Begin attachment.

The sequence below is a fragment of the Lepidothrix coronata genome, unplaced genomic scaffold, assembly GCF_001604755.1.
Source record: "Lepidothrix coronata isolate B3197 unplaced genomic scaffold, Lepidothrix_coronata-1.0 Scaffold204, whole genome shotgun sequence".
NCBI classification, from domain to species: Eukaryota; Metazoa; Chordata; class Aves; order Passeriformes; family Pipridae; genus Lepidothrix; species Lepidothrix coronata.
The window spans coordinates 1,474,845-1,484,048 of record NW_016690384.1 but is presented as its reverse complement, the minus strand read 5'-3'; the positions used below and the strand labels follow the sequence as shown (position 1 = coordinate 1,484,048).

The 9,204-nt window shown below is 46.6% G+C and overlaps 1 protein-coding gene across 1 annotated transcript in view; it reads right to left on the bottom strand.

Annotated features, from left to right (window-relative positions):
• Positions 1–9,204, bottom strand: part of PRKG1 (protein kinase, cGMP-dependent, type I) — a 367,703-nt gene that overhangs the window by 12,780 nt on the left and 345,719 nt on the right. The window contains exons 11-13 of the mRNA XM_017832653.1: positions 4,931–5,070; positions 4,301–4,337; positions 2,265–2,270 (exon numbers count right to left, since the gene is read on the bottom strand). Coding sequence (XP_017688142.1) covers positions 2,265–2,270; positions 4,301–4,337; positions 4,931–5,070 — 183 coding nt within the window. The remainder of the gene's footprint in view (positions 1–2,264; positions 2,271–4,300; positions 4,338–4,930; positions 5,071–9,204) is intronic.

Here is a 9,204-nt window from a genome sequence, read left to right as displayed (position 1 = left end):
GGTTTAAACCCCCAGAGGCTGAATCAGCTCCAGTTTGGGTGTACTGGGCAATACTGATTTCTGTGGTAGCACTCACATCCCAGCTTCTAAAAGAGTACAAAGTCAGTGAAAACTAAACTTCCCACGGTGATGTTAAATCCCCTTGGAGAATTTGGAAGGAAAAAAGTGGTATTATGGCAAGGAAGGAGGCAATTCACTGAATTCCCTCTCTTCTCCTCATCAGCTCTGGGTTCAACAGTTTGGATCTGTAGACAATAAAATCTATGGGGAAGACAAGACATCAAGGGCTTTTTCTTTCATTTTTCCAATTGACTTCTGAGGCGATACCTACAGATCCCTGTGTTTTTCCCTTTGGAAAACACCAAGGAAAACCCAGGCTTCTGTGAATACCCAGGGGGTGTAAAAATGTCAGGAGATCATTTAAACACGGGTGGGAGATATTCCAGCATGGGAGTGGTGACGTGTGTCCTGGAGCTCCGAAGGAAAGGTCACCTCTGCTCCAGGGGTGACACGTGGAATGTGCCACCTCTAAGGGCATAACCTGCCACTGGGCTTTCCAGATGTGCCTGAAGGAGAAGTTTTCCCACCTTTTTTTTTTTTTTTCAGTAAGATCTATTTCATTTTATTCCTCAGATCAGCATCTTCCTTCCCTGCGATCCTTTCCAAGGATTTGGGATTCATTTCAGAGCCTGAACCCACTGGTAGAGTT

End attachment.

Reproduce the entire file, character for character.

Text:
The sequence below is a fragment of the Lepidothrix coronata genome, unplaced genomic scaffold, assembly GCF_001604755.1.
Source record: "Lepidothrix coronata isolate B3197 unplaced genomic scaffold, Lepidothrix_coronata-1.0 Scaffold204, whole genome shotgun sequence".
NCBI classification, from domain to species: Eukaryota; Metazoa; Chordata; class Aves; order Passeriformes; family Pipridae; genus Lepidothrix; species Lepidothrix coronata.
The window spans coordinates 1,474,845-1,484,048 of record NW_016690384.1 but is presented as its reverse complement, the minus strand read 5'-3'; the positions used below and the strand labels follow the sequence as shown (position 1 = coordinate 1,484,048).

The 9,204-nt window shown below is 46.6% G+C and overlaps 1 protein-coding gene across 1 annotated transcript in view; it reads right to left on the bottom strand.

Annotated features, from left to right (window-relative positions):
• Positions 1–9,204, bottom strand: part of PRKG1 (protein kinase, cGMP-dependent, type I) — a 367,703-nt gene that overhangs the window by 12,780 nt on the left and 345,719 nt on the right. The window contains exons 11-13 of the mRNA XM_017832653.1: positions 4,931–5,070; positions 4,301–4,337; positions 2,265–2,270 (exon numbers count right to left, since the gene is read on the bottom strand). Coding sequence (XP_017688142.1) covers positions 2,265–2,270; positions 4,301–4,337; positions 4,931–5,070 — 183 coding nt within the window. The remainder of the gene's footprint in view (positions 1–2,264; positions 2,271–4,300; positions 4,338–4,930; positions 5,071–9,204) is intronic.

Here is a 9,204-nt window from a genome sequence, read left to right as displayed (position 1 = left end):
GGTTTAAACCCCCAGAGGCTGAATCAGCTCCAGTTTGGGTGTACTGGGCAATACTGATTTCTGTGGTAGCACTCACATCCCAGCTTCTAAAAGAGTACAAAGTCAGTGAAAACTAAACTTCCCACGGTGATGTTAAATCCCCTTGGAGAATTTGGAAGGAAAAAAGTGGTATTATGGCAAGGAAGGAGGCAATTCACTGAATTCCCTCTCTTCTCCTCATCAGCTCTGGGTTCAACAGTTTGGATCTGTAGACAATAAAATCTATGGGGAAGACAAGACATCAAGGGCTTTTTCTTTCATTTTTCCAATTGACTTCTGAGGCGATACCTACAGATCCCTGTGTTTTTCCCTTTGGAAAACACCAAGGAAAACCCAGGCTTCTGTGAATACCCAGGGGGTGTAAAAATGTCAGGAGATCATTTAAACACGGGTGGGAGATATTCCAGCATGGGAGTGGTGACGTGTGTCCTGGAGCTCCGAAGGAAAGGTCACCTCTGCTCCAGGGGTGACACGTGGAATGTGCCACCTCTAAGGGCATAACCTGCCACTGGGCTTTCCAGATGTGCCTGAAGGAGAAGTTTTCCCACCTTTTTTTTTTTTTTTCAGTAAGATCTATTTCATTTTATTCCTCAGATCAGCATCTTCCTTCCCTGCGATCCTTTCCAAGGATTTGGGATTCATTTCAGAGCCTGAACCCACTGGTAGAGTT